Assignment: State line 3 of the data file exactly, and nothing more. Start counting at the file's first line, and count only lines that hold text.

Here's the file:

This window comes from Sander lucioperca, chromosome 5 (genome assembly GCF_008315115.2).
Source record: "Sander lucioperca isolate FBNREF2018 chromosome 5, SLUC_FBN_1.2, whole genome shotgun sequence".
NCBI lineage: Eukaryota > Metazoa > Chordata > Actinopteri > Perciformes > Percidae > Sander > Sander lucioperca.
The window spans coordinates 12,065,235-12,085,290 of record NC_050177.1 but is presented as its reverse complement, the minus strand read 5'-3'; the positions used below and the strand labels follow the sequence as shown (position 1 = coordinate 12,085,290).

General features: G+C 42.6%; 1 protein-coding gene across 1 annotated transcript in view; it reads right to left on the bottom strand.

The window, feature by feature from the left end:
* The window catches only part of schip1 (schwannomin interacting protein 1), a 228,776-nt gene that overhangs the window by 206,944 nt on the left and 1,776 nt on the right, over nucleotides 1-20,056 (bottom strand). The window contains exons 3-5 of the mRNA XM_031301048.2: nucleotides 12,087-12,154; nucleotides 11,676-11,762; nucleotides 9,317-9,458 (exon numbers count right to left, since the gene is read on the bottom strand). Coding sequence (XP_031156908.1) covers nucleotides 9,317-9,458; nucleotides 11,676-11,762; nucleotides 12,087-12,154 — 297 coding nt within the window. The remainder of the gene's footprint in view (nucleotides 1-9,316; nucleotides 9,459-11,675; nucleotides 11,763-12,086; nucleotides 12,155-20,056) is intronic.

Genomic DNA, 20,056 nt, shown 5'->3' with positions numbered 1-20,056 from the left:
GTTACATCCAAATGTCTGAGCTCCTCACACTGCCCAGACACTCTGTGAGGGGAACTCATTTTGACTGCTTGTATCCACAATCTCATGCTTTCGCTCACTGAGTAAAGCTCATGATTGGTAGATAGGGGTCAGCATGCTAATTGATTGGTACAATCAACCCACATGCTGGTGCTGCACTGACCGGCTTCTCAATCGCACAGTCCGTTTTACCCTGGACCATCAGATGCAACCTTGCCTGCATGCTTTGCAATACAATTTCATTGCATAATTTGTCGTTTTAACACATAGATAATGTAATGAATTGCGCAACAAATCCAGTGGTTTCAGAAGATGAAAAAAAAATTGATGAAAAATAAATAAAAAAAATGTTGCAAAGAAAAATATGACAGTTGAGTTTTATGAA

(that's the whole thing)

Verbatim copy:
NCBI lineage: Eukaryota > Metazoa > Chordata > Actinopteri > Perciformes > Percidae > Sander > Sander lucioperca.